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Courtesy of John Danielson
A trail camera near the summit of Loup Loup pass captured a photo in late January 2016 of a Loup Loup pack wolf rolling in the snow.

rts to focus on non-lethal deterrence

By Ann McCreary

Vic Stokes, who raises cattle on a family ranch southwest of Twisp, figures wolves are here to stay in this part of Washington, but that doesn’t mean he likes it.

“I’m not too unlike the rest of the cattlemen … it’s frustrating to see a large predator that’s so well protected come into the area. We’re just trying to make an adjustment,” said Stokes, a fourth-generation rancher.

“The future says we’re going to have wolves, that’s the way the laws direct, as much as ranchers want to resist this,” he added.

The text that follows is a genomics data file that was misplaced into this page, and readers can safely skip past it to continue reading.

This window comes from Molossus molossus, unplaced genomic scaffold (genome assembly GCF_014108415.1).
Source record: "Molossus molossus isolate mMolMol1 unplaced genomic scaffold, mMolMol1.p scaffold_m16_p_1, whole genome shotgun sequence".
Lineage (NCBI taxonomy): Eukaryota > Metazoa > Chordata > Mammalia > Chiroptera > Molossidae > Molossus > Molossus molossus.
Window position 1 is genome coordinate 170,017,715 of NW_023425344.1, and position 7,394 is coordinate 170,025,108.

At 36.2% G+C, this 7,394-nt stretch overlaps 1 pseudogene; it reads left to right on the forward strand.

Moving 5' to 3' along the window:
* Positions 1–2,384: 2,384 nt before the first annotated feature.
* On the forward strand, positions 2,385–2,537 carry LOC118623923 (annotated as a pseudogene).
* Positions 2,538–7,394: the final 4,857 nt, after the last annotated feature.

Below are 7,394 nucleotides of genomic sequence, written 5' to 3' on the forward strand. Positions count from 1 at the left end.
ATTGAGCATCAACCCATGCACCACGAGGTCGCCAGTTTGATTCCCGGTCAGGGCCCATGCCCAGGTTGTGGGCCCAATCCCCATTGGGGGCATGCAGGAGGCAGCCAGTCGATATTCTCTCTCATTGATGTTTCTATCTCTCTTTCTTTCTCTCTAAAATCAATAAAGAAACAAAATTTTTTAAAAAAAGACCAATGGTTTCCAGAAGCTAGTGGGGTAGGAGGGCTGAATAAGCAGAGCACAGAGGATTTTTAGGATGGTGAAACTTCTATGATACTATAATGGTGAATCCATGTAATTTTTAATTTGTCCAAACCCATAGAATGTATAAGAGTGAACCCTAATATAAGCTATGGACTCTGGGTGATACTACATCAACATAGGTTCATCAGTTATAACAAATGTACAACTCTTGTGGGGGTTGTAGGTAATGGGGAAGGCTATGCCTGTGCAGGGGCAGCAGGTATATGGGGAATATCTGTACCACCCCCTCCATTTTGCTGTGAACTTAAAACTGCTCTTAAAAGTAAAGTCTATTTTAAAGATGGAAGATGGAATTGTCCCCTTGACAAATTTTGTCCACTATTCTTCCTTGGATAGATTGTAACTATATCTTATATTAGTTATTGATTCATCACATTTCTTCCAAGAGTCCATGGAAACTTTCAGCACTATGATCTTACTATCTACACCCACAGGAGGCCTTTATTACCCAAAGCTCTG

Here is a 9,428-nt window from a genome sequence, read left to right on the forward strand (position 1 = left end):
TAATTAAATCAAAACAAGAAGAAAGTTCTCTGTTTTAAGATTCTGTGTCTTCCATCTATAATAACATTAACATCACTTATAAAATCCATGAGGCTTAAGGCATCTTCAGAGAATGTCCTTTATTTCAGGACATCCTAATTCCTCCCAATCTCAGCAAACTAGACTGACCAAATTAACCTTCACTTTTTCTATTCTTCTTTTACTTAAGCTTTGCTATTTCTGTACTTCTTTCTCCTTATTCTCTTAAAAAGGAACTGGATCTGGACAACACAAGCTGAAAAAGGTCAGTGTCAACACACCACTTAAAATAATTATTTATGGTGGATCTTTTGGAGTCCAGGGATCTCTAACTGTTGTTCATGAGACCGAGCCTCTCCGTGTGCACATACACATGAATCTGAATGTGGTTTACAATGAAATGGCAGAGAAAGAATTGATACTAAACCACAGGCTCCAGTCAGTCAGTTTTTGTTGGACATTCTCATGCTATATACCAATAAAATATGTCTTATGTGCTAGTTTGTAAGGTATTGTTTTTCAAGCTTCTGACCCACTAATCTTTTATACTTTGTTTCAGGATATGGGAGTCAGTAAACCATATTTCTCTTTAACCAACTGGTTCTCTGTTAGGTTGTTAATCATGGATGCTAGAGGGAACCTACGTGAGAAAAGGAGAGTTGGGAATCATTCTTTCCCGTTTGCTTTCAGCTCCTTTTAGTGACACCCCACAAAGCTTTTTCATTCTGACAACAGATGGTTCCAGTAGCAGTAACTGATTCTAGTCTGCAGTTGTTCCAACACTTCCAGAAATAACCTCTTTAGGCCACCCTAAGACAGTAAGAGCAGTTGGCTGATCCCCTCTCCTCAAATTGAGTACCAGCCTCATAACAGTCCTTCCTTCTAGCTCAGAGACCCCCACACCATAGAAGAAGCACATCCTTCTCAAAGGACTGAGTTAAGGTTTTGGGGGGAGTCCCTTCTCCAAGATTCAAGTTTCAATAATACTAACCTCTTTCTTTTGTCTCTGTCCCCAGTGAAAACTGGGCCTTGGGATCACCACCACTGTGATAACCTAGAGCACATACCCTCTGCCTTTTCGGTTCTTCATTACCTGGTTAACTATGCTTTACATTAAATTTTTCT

Stokes was recently awarded a grant intended to help him protect his cattle from possible predation by wolves. The Northeast Washington Wolf-Livestock Grant Board provided $11,242 to help Stokes install a fence to provide a safe area during calving season.

Craig Boesel, another Methow Valley rancher, also received one of five grants awarded by the Wolf-Livestock Board. Like Stokes, Boesel will use most of a $40,265 grant to fence calving areas on his Bear Creek ranch. He plans to use a portion of the funding for a range rider during the 2018 and 2019 summer grazing season.